Washington’s lack of tourism program hurting local businesses in Prosser
Prosser wineries fight for tourism dollars
PROSSER, Wash. — There are thirty wineries in the city of Prosser, but not many people know of the city as a wine destination due to a lack of tourism funding in the area.
“Let’s say half the people stumble upon Prosser accidentally, says Walter Core Wine and Culinary Center Wine Program Director, April Reddout. “Then they realize, ‘hey we’re right in the middle of wine country… this is tremendous,’ and ask us ‘why don’t we know about this place.'”
Washington state currently has no official tourism program, and this makes funding for small cities challenging, and forces small businesses to get creative with the resources they do have. Walter Core Executive Director, Abbey Cameron, saying, “the advantage of a larger tourism budget would be someone promoting the larger message about Washington and what is has to offer… and that’s a real missing piece of the puzzle in promoting what we do here.”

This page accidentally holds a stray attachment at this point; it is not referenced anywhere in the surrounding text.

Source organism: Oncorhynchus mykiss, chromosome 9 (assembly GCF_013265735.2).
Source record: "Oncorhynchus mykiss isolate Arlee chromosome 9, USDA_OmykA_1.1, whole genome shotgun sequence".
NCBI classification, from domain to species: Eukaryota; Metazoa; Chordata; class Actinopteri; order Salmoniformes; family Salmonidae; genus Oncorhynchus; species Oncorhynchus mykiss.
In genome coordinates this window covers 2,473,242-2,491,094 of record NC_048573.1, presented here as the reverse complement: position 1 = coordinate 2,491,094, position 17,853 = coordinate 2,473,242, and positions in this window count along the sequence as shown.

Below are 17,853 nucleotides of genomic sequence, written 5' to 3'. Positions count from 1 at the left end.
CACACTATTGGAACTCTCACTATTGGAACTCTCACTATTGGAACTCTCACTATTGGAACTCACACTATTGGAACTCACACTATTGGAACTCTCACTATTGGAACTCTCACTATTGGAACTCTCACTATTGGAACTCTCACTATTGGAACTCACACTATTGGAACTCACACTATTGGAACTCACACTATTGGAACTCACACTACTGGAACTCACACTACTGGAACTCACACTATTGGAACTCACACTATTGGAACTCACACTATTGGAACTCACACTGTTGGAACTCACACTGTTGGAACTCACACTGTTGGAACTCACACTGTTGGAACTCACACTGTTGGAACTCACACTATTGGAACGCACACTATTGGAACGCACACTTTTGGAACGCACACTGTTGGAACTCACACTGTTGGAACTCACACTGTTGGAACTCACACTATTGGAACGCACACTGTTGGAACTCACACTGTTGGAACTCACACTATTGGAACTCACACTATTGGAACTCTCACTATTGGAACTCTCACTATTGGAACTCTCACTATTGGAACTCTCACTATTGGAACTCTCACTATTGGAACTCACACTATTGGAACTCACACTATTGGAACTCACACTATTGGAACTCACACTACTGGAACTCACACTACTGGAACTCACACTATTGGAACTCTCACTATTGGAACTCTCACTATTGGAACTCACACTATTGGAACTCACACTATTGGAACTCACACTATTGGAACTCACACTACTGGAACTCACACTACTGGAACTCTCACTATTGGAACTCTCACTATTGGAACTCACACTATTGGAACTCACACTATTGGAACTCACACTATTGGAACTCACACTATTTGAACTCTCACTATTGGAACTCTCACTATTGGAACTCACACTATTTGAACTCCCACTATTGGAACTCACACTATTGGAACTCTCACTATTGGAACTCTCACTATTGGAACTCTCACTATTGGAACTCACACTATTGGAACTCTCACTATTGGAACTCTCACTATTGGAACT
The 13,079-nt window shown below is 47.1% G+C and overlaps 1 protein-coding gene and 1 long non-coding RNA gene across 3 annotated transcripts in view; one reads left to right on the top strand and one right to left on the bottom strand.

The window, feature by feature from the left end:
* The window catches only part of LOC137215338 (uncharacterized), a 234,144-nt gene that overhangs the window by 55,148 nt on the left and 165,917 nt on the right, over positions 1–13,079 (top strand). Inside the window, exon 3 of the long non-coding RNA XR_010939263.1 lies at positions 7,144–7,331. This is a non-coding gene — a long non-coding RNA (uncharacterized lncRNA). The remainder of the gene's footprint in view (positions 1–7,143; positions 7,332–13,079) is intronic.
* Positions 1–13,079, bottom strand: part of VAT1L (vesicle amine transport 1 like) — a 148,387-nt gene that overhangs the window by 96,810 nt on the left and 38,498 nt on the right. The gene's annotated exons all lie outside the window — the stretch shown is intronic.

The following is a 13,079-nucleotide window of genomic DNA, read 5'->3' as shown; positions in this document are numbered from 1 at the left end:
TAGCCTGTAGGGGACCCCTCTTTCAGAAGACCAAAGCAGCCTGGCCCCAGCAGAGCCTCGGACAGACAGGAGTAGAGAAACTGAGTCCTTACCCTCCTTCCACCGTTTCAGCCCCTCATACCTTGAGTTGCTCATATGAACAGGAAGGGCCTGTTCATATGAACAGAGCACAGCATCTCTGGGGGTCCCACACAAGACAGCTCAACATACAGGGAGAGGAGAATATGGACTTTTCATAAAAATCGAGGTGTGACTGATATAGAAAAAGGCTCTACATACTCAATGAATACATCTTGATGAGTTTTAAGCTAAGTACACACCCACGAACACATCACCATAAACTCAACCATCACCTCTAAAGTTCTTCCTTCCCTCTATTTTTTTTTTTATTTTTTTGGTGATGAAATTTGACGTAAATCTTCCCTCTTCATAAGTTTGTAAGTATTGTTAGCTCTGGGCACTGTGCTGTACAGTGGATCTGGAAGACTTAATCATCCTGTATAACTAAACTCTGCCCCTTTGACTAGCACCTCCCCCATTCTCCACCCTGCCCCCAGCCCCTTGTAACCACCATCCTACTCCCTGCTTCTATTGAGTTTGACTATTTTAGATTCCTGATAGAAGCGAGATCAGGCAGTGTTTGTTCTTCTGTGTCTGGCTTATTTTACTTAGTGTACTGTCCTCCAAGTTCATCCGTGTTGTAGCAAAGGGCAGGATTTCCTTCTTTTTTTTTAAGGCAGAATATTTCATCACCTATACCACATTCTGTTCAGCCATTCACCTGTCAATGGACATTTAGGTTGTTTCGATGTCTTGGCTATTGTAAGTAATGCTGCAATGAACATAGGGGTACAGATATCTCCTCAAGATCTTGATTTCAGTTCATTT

Not only does Prosser not have a lot of tourism funding, but it is also without taxi and car services, making it difficult for people drinking wine to travel safely between wineries.
“If they do unfortunately get to the point where they need to call a cab, that’s not an option and that’s a big problem,” says Reddout. She explains the city’s lack of wine tours and promotions is also a hurdle in trying to market what the winery has to offer.
There are two pieces of legislation currently being reviewed by Washington lawmakers. House Bill 1123 and companion bill, Senate Bill 5251. They would help create a Washington Marketing Authority that would deposit $5 million into a tourism account every two-year budget cycle by taking 0.1% of taxes from restaurants, hotels, and rental car services.